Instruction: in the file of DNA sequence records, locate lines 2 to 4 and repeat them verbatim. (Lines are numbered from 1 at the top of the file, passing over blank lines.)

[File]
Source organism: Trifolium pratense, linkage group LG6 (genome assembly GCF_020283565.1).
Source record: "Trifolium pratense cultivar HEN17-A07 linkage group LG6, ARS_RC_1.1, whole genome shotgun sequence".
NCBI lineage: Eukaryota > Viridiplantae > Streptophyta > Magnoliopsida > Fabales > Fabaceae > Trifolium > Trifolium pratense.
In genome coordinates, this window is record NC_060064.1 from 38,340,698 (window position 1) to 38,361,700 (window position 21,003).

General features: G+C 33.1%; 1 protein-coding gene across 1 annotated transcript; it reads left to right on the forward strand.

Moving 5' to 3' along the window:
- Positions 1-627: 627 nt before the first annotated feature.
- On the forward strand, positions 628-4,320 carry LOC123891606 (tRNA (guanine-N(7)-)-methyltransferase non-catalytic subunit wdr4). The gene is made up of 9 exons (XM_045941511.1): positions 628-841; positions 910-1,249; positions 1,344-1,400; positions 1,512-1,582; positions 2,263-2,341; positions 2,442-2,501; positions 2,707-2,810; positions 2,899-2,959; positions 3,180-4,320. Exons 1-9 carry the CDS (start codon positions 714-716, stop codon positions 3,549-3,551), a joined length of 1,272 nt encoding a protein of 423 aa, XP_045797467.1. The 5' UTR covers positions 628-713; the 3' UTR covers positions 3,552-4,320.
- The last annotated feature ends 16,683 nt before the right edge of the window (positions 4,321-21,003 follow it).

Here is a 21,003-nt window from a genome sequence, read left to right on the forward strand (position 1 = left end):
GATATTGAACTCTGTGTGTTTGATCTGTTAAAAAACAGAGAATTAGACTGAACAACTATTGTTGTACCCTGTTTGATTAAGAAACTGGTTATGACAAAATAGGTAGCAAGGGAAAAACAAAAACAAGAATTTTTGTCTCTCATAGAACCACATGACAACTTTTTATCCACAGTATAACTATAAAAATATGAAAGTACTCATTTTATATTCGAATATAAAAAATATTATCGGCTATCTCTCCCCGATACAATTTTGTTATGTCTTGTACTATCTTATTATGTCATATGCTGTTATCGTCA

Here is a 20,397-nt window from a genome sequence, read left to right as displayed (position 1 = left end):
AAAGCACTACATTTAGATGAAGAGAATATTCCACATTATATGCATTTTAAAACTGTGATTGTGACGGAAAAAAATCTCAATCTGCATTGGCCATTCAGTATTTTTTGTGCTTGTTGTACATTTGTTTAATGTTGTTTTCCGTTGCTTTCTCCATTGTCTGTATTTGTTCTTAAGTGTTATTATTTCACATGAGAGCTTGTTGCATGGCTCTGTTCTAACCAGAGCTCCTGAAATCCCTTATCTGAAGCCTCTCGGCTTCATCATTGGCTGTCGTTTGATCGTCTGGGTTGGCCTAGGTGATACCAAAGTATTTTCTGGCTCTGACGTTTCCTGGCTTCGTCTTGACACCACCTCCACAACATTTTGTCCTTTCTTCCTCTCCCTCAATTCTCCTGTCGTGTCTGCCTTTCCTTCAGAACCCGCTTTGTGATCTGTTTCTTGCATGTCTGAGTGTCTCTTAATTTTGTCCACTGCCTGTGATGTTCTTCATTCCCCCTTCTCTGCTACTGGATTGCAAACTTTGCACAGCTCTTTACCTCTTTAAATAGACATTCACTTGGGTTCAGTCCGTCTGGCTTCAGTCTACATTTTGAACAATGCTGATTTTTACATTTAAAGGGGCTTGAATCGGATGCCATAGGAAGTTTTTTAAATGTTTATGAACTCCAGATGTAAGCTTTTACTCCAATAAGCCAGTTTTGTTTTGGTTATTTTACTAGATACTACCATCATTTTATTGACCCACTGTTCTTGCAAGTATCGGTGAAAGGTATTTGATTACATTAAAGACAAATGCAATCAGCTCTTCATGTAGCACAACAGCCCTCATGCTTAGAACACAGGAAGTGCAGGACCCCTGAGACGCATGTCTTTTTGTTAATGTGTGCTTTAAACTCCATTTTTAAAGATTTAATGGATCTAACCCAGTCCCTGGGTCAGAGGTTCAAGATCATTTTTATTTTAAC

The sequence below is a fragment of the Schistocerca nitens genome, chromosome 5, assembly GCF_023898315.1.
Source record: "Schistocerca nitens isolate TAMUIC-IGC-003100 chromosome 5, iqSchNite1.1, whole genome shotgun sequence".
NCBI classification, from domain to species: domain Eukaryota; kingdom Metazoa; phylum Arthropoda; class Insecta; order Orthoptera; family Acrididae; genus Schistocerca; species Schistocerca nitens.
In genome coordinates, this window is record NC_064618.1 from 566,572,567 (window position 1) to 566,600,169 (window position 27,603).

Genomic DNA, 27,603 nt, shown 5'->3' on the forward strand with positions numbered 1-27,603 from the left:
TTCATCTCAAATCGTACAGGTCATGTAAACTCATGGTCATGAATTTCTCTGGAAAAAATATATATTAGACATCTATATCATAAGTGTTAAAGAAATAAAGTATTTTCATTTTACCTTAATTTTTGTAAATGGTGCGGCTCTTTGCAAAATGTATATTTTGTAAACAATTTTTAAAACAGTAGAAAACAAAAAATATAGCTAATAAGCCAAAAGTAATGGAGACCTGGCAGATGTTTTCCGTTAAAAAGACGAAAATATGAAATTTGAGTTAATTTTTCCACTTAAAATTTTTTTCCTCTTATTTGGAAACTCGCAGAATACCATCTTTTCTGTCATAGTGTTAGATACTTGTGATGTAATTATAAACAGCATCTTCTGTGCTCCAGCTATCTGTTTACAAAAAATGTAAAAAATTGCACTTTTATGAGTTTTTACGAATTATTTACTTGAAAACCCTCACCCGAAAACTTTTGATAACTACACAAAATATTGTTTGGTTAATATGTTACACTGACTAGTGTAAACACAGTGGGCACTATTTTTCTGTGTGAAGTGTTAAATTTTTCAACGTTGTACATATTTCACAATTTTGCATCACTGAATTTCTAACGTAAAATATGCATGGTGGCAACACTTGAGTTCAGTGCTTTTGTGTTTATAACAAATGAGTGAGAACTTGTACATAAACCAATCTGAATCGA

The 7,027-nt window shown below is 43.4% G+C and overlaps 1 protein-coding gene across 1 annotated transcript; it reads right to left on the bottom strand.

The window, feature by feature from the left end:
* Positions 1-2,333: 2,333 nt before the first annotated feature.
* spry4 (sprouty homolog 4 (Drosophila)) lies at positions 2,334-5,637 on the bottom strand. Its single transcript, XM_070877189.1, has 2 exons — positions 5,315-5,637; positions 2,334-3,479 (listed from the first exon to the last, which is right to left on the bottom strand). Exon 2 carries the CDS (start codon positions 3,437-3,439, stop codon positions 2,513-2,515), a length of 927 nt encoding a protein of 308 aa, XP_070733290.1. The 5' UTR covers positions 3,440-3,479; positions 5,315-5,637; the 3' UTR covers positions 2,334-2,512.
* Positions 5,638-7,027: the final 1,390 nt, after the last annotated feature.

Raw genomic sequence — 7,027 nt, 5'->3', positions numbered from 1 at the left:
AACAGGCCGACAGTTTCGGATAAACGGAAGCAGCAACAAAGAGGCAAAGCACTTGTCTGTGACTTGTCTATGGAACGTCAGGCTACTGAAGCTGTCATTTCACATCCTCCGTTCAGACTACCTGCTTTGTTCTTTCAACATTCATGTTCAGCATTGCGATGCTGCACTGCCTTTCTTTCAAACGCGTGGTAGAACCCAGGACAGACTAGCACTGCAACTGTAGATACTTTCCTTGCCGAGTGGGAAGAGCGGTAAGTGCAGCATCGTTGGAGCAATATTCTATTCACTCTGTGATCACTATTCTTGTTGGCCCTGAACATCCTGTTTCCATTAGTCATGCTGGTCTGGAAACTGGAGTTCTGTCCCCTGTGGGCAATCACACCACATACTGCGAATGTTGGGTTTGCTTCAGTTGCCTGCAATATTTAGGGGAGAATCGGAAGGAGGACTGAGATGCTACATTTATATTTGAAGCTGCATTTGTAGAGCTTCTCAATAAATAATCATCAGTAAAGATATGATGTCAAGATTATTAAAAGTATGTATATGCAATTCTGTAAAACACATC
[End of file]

Source record: "Trifolium pratense cultivar HEN17-A07 linkage group LG6, ARS_RC_1.1, whole genome shotgun sequence".
NCBI lineage: Eukaryota > Viridiplantae > Streptophyta > Magnoliopsida > Fabales > Fabaceae > Trifolium > Trifolium pratense.
In genome coordinates, this window is record NC_060064.1 from 38,340,698 (window position 1) to 38,361,700 (window position 21,003).